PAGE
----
All good, right? Right. Until this happens: when talented people are undervalued, I get riled up. I got riled up this week (and perhaps became WONDER-fully FEARLESS in my convictions).
After I gave my reaction some thought, engaged in some reflective learning, and chatted about it with a trusted advisor, I realized that sometimes, particularly in large corporations, people can become invisible. It’s like the polar bear disappearing in the Arctic landscape, or the butterfly melding into the rainbow of colors in a garden. If one is invisible, it is inevitable that one is undervalued.
How do we overcome or prevent this problem? Well, it helps to seek out others on our teams, get to know them, and make sure we leverage their unique abilities. When this happens, particularly as a culture shift over time, they feel valued. People who feel valued are more likely to deliver great results, be more engaged, and are less likely to leave.
I need to clarify one thing. I don’t believe everyone needs or wants a spotlight (though some will – particularly those with Significance). What I do believe is that every person wishes to feel valued and effective. It doesn’t mean that we must understand each person to their very core; rather, we simply have to ask questions and then listen. Employees want to know that those around them and above them care enough to learn what their strengths and value propositions are, and how they can be used.
This is the polar bear saying to the butterfly, “Tell me what it feels like to fly on the wind.” And the butterfly saying to the polar bear, “I am amazed at your ability to shove things out of your way. Where does that come from?” Both are likely to respond that it’s like breathing. They do it without thought. The goal isn’t to have the polar bear be like the butterfly, or vice versa. The goal is for each to understand the value of the other.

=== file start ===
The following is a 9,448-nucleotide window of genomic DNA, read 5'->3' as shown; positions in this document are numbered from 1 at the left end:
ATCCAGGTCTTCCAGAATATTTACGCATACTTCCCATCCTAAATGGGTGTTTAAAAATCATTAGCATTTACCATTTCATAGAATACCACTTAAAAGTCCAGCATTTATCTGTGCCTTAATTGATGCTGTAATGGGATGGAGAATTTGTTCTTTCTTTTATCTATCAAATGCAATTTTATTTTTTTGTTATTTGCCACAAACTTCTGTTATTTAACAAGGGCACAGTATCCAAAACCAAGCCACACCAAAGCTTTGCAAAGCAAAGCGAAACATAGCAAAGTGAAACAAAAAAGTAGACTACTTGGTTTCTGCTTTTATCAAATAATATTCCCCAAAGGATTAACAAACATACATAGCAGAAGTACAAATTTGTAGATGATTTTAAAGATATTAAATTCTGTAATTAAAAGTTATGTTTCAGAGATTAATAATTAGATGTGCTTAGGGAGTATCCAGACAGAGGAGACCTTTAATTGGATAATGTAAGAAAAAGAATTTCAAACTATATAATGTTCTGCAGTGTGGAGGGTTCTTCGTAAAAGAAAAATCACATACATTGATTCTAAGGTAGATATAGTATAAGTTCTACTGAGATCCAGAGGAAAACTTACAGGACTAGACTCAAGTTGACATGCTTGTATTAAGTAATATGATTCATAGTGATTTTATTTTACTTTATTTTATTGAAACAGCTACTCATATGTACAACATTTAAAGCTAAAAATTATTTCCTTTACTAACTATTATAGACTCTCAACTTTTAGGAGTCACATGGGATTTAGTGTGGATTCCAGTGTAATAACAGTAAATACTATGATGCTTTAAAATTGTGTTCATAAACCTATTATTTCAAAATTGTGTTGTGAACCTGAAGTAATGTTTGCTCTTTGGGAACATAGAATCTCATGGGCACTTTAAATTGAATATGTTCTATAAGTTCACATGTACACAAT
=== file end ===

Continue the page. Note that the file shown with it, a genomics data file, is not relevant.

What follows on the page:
My Individualization strength is what drives me to be a success architect – helping people identify, leverage, and communicate their unique value. I believe each and every person is interesting, talented, and fills a unique hole in the universe. When my Individualization strength is violated, I am discouraged.
So! Back to Project Butterfly (I’ve experienced a mini-rant this morning – perhaps in response to the relentless chill!) I have an idea:
- How about if we make this a week to become human detectives, and seek to know someone just a bit better and understand their strengths? Wouldn’t that be fun? If they haven’t taken the Strengthsfinder, we have two options – a) you can suggest they do take it or you can purchase a code for them at www.gallupstrengthscenter.com , or b) simply ask some open-ended questions like, “When you were little, what did you want to be when you grew up?” or “What’s the favorite part of your job?”
- Pick one of your strengths to share with them – perhaps one you haven’t worked on yet.
- Jot down a few thoughts on what the experience was like. What did you learn about you? What did you learn about them?
Whilst this might feel like a detour from our own self-study, it’s actually just an extension of what we’re doing. When we make the effort to learn and honor the strengths of a colleague or friend, we’re actually doing the same for ourselves.